Give a Veteran the Gift of Freedom with a PTSD Service Dog
The mission of Pets and Patriots Foundation is to serve and support the veterans with Post Traumatic Stress Disorder (PTSD) living in North Central Florida by providing qualified dogs and/or service dog training to them and their dog – thereby improving the quality of life for the veteran and family.
Any military veteran currently receiving psychiatric care from the VA qualifies for services, regardless of dates of duty.
The Role of a Service Dog
Veterans who served in combat zones have often experienced disturbing events that may lead to psychological trauma and post-traumatic stress disorder, or PTSD. Symptoms of PTSD include:
- Nightmares, often involving scenes witnessed by the veteran
- Vivid flashbacks of a disturbing event
- Hypersensitivity to sounds that remind the veteran of a disturbing event
- Hypersensitivity to sights that remind the veteran of a disturbing event
- Perceived threats in public places (and having to sit or stand against a wall to block a perceived threat in restaurants, crowded places, and stores)
- A feeling of panic that something bad is about to happen
- Feeling emotionally cut off from people, even loved ones and family
- Feeling anxious, jittery, or irritated and unable to focus on a task
The RAND Corporation conducted a study that showed PTSD and combat-related depression affects up to 20 percent of Iraq and Afghanistan veterans. Roughly 30 percent of post-9/11 veterans treated at VA medical facilities have screened positive for PTSD, according to the department. Medications may be helpful, but often lead to a host of crippling side-effects. A service dog can often mediate symptoms of PTSD far better than medications.
Dogs trained to assist people with PTSD learn a range of tasks, such as waking a veteran from a nightmare, standing in front of or behind a veteran to fend off crowds or approaching people, “sweeping” a room for other people before the veteran enters, enabling a veteran to remove himself from an upsetting situation to avoid a panic attack, carrying items that the veteran needs to avoid a panic attack, answer the doorbell, and even press a button on the phone to summon human help. Often, a dog by a veteran’s side can give the veteran a sense of security not felt before.
You can fully sponsor a PTSD Service Dog for $5,500 and give the gift of freedom to a veteran battling post-traumatic stress disorder (PTSD) related to his or her service.
We provide a trained dog to a veteran at no cost to the veteran. Your sponsorship will enable us to purchase a service dog vest, patches, identification cards, for each dog enrolled in our training program, as well as professional training to prepare each dog for the job of PTSD Service Dog. Each dog who completes the PTSD Service Dog Training Program is provided:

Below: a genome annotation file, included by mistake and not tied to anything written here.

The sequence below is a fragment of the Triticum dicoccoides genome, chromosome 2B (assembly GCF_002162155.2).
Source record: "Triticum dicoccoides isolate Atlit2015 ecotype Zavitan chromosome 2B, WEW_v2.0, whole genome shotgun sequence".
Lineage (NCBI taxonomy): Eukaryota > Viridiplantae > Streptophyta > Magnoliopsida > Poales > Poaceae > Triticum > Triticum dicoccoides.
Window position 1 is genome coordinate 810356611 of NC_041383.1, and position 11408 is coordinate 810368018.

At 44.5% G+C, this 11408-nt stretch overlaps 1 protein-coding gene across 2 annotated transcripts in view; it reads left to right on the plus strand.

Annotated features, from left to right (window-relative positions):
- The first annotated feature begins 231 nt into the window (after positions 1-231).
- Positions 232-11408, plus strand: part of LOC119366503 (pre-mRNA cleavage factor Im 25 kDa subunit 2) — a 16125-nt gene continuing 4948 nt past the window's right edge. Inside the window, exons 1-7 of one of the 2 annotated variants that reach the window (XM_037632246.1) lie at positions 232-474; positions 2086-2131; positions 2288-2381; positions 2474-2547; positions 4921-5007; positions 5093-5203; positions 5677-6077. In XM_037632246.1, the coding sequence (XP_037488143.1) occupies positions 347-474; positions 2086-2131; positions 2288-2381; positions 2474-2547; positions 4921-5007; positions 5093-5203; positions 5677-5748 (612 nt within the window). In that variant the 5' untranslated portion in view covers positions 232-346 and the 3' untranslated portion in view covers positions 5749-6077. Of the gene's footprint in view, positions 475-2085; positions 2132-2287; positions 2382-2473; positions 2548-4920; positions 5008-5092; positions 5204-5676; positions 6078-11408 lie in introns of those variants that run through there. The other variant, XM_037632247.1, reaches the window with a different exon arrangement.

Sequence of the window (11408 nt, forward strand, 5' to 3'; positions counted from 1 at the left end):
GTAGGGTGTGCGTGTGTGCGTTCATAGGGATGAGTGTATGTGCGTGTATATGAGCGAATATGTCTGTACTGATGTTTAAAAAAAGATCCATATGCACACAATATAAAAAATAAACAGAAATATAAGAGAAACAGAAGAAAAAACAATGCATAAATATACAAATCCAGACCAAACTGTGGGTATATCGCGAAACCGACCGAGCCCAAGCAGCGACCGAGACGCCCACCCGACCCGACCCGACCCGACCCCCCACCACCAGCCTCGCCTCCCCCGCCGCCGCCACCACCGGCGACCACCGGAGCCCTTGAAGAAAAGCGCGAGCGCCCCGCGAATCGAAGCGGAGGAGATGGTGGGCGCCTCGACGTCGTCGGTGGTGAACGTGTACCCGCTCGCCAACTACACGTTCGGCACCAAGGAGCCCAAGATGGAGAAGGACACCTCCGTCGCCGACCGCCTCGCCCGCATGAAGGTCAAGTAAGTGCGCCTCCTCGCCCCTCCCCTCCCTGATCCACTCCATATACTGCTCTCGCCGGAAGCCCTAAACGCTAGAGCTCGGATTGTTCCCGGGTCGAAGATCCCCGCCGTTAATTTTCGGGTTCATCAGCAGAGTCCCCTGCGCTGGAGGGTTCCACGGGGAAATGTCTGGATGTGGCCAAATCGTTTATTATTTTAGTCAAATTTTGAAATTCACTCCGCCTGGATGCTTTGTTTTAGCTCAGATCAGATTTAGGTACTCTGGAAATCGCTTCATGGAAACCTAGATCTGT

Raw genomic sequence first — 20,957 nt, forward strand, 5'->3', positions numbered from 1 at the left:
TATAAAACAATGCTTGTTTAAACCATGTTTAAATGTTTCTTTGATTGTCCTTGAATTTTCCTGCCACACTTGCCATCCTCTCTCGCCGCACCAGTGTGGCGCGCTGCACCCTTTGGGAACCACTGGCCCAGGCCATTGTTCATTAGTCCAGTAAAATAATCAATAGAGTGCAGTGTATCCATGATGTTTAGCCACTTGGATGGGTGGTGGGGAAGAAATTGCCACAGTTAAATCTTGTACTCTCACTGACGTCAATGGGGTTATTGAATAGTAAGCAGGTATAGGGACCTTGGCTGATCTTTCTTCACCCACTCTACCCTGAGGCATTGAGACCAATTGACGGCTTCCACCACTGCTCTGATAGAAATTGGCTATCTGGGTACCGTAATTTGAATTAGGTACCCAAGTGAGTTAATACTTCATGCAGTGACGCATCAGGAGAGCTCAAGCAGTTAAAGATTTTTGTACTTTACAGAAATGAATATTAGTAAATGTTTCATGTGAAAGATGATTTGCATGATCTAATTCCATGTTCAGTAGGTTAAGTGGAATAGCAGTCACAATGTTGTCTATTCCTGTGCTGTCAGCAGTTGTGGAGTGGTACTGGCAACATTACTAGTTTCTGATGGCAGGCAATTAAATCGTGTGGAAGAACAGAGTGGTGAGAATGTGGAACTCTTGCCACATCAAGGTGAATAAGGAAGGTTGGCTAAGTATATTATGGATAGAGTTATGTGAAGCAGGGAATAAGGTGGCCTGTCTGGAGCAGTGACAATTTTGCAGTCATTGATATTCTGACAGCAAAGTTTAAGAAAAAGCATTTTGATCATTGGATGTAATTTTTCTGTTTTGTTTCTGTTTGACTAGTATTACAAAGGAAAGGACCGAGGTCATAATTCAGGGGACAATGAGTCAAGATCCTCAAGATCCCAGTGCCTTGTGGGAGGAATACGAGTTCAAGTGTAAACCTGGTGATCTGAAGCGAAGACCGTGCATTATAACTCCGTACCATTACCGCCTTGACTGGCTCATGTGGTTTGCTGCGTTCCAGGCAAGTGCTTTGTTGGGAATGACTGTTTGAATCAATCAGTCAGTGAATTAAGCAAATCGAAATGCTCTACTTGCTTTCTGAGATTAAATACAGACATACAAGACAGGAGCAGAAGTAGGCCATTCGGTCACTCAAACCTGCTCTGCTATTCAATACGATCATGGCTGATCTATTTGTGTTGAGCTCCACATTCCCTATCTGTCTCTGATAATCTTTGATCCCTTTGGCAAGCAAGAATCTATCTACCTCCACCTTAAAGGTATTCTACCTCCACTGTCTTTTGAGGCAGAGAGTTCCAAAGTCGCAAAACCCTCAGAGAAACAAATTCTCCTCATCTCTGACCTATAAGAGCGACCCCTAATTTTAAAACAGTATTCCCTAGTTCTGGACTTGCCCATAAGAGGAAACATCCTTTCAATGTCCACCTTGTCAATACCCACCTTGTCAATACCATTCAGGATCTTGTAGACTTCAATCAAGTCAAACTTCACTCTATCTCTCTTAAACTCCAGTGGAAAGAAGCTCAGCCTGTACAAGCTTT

- 6 weeks of basic training with the dog’s veteran to learn commands such as Sit, Down, Sit-Stay, Down-Stay, Come/Recall, Heel, walking on a leash, house training, and crate training.
- 12 weeks of training specific to each veteran’s need in the veteran’s home with the veteran as the handler
- 6 months of public access training to master the tasks on the Public Access Test, as set forth by Assistance Dogs International
- A service dog vest, a service dog patch, “do not pet” patch, service dog identification cards, public access information cards, a martingale collar, and a 6ft leash.
Frequently Asked Questions
Where do you get your dogs?
Some of our service dogs are former shelter dogs saved by a rescue group and donated to a veteran. By pairing carefully screened rescued dogs who receive specialized service dog training with a veteran battling PTSD, Pets and Patriots saves two lives – a rescued dog and a veteran who has served our country. Some of the veterans we help approach us to request specialized training for a dog they already own. Some of these dogs have been purchased or given to the veteran by a friend or family member in hopes of helping the veteran. In many cases, these dogs are well-suited to training as a service dog because they have already formed a strong bond with their veteran, and have already started helping their veteran cope with PTSD while at home. Our aim is to further their training so that these dogs can work as service dogs outside their veteran’s home.
What breeds do you work with?
We work with all breeds. As long as a dog is well-mannered and able to do the work of a PTSD Service Dog, we will evaluate the dog for the program.
What happens if a dog “fails out” of the training program?
If a dog doesn’t graduate to be a service dog, he is put up for adoption into families who only want a pet dog, not a working dog.
How do you know what to teach a service dog to do?
We train each of our dogs in accordance with the standards set forth by Assistance Dogs International (ADI), and International Association of Assistance Dog Partners (IAADP). We tailor our training to fit each veteran’s specific needs.
How are my donations utilized?
If a rescue group charges an adoption fee for a dog who is accepted into our program, your donation pays that adoption fee. The service vest, leash, collar, and information cards we provide with each dog is also paid for by your donation. The cost of training each dog is covered by your donation. We want to be sure no veteran pays for the cost of his service dog, and your donation makes that possible.